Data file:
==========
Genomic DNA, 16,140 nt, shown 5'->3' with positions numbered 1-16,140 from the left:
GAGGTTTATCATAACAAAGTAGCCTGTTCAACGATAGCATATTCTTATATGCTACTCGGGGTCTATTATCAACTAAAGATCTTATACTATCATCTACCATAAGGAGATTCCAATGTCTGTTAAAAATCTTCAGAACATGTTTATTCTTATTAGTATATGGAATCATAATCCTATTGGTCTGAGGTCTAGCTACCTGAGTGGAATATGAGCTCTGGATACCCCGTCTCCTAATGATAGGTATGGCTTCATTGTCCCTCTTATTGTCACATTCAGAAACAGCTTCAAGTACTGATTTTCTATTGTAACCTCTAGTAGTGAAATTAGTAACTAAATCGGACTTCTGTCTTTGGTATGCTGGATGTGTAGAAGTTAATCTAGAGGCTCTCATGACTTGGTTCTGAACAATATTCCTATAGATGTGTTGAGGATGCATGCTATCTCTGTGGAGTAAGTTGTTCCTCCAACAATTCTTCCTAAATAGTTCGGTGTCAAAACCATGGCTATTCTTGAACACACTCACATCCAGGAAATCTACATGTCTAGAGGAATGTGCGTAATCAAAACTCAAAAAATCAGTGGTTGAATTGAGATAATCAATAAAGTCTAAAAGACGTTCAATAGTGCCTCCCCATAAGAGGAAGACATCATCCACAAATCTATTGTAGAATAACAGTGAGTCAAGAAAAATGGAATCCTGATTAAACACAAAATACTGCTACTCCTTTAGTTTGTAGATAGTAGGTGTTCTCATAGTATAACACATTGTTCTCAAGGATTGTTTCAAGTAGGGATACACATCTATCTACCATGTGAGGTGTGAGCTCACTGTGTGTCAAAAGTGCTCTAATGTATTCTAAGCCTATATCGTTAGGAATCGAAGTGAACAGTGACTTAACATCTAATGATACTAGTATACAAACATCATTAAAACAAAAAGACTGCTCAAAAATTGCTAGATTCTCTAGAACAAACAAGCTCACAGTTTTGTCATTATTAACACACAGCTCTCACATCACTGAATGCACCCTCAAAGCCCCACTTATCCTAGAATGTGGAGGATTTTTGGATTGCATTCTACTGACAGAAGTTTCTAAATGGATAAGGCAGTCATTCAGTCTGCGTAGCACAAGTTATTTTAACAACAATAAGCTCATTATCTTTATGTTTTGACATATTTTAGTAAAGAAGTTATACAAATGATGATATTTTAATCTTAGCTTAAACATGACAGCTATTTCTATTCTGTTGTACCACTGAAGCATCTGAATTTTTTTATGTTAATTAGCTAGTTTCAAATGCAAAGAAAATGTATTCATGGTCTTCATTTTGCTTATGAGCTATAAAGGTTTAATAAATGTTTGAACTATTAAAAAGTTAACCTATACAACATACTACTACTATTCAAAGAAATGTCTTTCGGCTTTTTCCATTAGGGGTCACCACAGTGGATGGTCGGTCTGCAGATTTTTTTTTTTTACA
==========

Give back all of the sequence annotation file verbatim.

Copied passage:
Genomic DNA, 16,140 nt, shown 5'->3' with positions numbered 1-16,140 from the left:
GAGGTTTATCATAACAAAGTAGCCTGTTCAACGATAGCATATTCTTATATGCTACTCGGGGTCTATTATCAACTAAAGATCTTATACTATCATCTACCATAAGGAGATTCCAATGTCTGTTAAAAATCTTCAGAACATGTTTATTCTTATTAGTATATGGAATCATAATCCTATTGGTCTGAGGTCTAGCTACCTGAGTGGAATATGAGCTCTGGATACCCCGTCTCCTAATGATAGGTATGGCTTCATTGTCCCTCTTATTGTCACATTCAGAAACAGCTTCAAGTACTGATTTTCTATTGTAACCTCTAGTAGTGAAATTAGTAACTAAATCGGACTTCTGTCTTTGGTATGCTGGATGTGTAGAAGTTAATCTAGAGGCTCTCATGACTTGGTTCTGAACAATATTCCTATAGATGTGTTGAGGATGCATGCTATCTCTGTGGAGTAAGTTGTTCCTCCAACAATTCTTCCTAAATAGTTCGGTGTCAAAACCATGGCTATTCTTGAACACACTCACATCCAGGAAATCTACATGTCTAGAGGAATGTGCGTAATCAAAACTCAAAAAATCAGTGGTTGAATTGAGATAATCAATAAAGTCTAAAAGACGTTCAATAGTGCCTCCCCATAAGAGGAAGACATCATCCACAAATCTATTGTAGAATAACAGTGAGTCAAGAAAAATGGAATCCTGATTAAACACAAAATACTGCTACTCCTTTAGTTTGTAGATAGTAGGTGTTCTCATAGTATAACACATTGTTCTCAAGGATTGTTTCAAGTAGGGATACACATCTATCTACCATGTGAGGTGTGAGCTCACTGTGTGTCAAAAGTGCTCTAATGTATTCTAAGCCTATATCGTTAGGAATCGAAGTGAACAGTGACTTAACATCTAATGATACTAGTATACAAACATCATTAAAACAAAAAGACTGCTCAAAAATTGCTAGATTCTCTAGAACAAACAAGCTCACAGTTTTGTCATTATTAACACACAGCTCTCACATCACTGAATGCACCCTCAAAGCCCCACTTATCCTAGAATGTGGAGGATTTTTGGATTGCATTCTACTGACAGAAGTTTCTAAATGGATAAGGCAGTCATTCAGTCTGCGTAGCACAAGTTATTTTAACAACAATAAGCTCATTATCTTTATGTTTTGACATATTTTAGTAAAGAAGTTATACAAATGATGATATTTTAATCTTAGCTTAAACATGACAGCTATTTCTATTCTGTTGTACCACTGAAGCATCTGAATTTTTTTATGTTAATTAGCTAGTTTCAAATGCAAAGAAAATGTATTCATGGTCTTCATTTTGCTTATGAGCTATAAAGGTTTAATAAATGTTTGAACTATTAAAAAGTTAACCTATACAACATACTACTACTATTCAAAGAAATGTCTTTCGGCTTTTTCCATTAGGGGTCACCACAGTGGATGGTCGGTCTGCAGATTTTTTTTTTTTACA